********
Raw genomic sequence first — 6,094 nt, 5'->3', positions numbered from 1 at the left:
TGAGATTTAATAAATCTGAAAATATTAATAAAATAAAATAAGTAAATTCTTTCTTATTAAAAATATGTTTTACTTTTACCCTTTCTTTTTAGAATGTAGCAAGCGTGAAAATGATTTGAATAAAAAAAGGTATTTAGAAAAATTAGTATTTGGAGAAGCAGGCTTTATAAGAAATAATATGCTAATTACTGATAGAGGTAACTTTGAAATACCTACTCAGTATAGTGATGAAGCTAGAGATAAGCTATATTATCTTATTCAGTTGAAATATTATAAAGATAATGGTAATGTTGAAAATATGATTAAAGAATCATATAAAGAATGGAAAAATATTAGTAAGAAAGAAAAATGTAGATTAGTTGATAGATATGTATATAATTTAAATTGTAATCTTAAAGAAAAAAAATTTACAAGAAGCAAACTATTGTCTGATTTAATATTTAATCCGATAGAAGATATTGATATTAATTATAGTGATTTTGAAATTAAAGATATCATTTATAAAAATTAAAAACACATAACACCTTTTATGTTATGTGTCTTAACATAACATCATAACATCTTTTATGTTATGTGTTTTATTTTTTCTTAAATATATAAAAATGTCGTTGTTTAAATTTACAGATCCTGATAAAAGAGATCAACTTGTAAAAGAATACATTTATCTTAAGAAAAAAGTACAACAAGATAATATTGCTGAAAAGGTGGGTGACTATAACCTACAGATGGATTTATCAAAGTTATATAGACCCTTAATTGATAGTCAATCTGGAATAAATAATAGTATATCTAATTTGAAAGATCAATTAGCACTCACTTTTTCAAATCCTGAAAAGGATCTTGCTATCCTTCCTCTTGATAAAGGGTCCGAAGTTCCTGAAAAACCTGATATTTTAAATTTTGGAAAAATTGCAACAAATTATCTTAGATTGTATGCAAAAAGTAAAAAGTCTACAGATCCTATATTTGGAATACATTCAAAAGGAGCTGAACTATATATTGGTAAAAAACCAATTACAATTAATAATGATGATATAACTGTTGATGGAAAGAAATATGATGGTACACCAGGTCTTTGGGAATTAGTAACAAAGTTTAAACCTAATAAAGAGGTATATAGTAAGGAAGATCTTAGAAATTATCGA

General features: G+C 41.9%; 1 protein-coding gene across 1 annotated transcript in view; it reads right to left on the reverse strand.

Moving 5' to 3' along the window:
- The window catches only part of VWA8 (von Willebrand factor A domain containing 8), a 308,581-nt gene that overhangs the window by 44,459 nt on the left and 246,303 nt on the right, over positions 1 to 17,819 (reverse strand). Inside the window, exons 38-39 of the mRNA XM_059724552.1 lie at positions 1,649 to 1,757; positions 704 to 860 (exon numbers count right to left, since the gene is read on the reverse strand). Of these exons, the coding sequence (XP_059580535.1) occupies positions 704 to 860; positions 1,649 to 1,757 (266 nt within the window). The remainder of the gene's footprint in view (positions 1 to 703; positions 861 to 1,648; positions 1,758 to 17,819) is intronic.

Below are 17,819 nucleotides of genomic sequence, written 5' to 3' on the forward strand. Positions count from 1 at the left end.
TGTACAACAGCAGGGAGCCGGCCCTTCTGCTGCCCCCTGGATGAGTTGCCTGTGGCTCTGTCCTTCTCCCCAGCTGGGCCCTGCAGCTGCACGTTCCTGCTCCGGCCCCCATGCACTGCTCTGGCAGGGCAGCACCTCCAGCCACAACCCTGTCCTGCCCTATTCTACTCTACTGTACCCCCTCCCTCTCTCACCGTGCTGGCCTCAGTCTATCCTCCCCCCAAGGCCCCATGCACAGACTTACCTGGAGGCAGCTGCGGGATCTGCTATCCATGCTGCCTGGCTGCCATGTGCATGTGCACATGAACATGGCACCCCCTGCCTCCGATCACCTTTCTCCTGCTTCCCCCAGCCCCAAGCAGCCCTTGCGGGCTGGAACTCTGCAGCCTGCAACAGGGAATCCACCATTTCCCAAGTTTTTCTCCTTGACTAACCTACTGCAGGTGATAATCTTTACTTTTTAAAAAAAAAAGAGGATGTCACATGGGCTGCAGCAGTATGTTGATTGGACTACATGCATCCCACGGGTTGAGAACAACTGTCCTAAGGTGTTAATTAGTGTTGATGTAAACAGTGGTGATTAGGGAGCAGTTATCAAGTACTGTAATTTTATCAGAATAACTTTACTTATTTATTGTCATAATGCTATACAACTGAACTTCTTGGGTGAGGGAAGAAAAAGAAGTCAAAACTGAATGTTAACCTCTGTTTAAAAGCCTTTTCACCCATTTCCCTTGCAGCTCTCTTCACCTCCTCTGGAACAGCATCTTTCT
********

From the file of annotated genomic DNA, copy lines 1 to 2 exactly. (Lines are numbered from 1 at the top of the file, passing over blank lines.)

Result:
Raw genomic sequence first — 6,094 nt, 5'->3', positions numbered from 1 at the left:
TGAGATTTAATAAATCTGAAAATATTAATAAAATAAAATAAGTAAATTCTTTCTTATTAAAAATATGTTTTACTTTTACCCTTTCTTTTTAGAATGTAGCAAGCGTGAAAATGATTTGAATAAAAAAAGGTATTTAGAAAAATTAGTATTTGGAGAAGCAGGCTTTATAAGAAATAATATGCTAATTACTGATAGAGGTAACTTTGAAATACCTACTCAGTATAGTGATGAAGCTAGAGATAAGCTATATTATCTTATTCAGTTGAAATATTATAAAGATAATGGTAATGTTGAAAATATGATTAAAGAATCATATAAAGAATGGAAAAATATTAGTAAGAAAGAAAAATGTAGATTAGTTGATAGATATGTATATAATTTAAATTGTAATCTTAAAGAAAAAAAATTTACAAGAAGCAAACTATTGTCTGATTTAATATTTAATCCGATAGAAGATATTGATATTAATTATAGTGATTTTGAAATTAAAGATATCATTTATAAAAATTAAAAACACATAACACCTTTTATGTTATGTGTCTTAACATAACATCATAACATCTTTTATGTTATGTGTTTTATTTTTTCTTAAATATATAAAAATGTCGTTGTTTAAATTTACAGATCCTGATAAAAGAGATCAACTTGTAAAAGAATACATTTATCTTAAGAAAAAAGTACAACAAGATAATATTGCTGAAAAGGTGGGTGACTATAACCTACAGATGGATTTATCAAAGTTATATAGACCCTTAATTGATAGTCAATCTGGAATAAATAATAGTATATCTAATTTGAAAGATCAATTAGCACTCACTTTTTCAAATCCTGAAAAGGATCTTGCTATCCTTCCTCTTGATAAAGGGTCCGAAGTTCCTGAAAAACCTGATATTTTAAATTTTGGAAAAATTGCAACAAATTATCTTAGATTGTATGCAAAAAGTAAAAAGTCTACAGATCCTATATTTGGAATACATTCAAAAGGAGCTGAACTATATATTGGTAAAAAACCAATTACAATTAATAATGATGATATAACTGTTGATGGAAAGAAATATGATGGTACACCAGGTCTTTGGGAATTAGTAACAAAGTTTAAACCTAATAAAGAGGTATATAGTAAGGAAGATCTTAGAAATTATCGA